Since the emergence of the dissident “parallel polis” in Eastern Europe, civil society has become a “new superpower,” influencing democratic transformations, human rights, and international co-operation; co-designing economic trends, security and defense; reshaping the information society; and generating new ideas on the environment, health, and the “good life.” This volume seeks to compare and reassess the role of civil society in the rich West, the poorer South, and the quickly expanding East in the context of the twenty-first century’s challenges. It presents a novel perspective on civic movements testing John Keane’s notion of “monitory democracy”: an emerging order of public scrutiny and monitoring of power.
Bron Taylor’s chapter, “Kenya’s Green Belt Movement: Contributions, Conflict, Contradictions, and Complications in a Prominent ENGO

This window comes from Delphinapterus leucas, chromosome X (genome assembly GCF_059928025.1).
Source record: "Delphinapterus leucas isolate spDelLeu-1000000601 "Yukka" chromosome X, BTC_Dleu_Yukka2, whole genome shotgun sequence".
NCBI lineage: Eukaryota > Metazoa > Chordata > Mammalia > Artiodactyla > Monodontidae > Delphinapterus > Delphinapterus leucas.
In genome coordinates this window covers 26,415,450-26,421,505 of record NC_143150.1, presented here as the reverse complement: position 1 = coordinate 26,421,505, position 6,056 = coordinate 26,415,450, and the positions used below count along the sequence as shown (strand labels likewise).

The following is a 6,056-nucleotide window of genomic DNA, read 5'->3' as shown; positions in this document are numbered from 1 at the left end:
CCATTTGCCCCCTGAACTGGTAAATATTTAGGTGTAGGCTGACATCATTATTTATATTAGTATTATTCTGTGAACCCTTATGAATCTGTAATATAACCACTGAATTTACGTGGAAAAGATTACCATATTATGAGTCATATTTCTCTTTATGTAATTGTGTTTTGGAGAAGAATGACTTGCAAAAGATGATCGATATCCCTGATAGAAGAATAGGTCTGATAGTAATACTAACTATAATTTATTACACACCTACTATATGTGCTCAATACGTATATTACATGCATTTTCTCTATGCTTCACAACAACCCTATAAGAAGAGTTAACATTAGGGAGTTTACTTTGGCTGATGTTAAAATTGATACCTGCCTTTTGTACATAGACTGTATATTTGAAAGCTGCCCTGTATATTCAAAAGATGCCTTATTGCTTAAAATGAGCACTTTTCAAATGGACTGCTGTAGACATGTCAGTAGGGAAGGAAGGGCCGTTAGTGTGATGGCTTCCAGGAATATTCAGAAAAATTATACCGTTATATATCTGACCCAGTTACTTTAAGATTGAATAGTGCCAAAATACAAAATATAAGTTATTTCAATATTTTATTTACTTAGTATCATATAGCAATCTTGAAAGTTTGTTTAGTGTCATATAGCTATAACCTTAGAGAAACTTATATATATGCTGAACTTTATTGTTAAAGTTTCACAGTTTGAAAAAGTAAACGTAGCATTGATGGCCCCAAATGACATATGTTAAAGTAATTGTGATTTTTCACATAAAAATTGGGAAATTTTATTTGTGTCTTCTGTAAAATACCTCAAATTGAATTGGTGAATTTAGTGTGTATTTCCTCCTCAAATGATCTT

”, explores the important African tree-planting movement, which became internationally famous in 2004 when its founder, Wangari Maathai, was awarded the Nobel Peace Prize. Since 1977, in Kenya and other parts of Africa, the movement has planted millions of trees in an effort to restore ecosystems, promote sustainable livelihoods, empower women, and promote democracy. While the movement has been widely praised and for good reasons, there have also been complications and challenges that undermine the movement’s objectives. Given the movement’s importance and because it shares many traits with grassroots environmental and social movements in the developing world, it is important to bring this important civil society actor into sharper focus and glean lessons from its history. Taylor argues that these movements will be more effective as they become more reflexive about the process and the epistemological principles that are best for arbitrating between competing perceptions, diagnoses, values, and prescriptions, and when they more self-consciously hybridize the best of human knowledge and experience, wherever it has originated.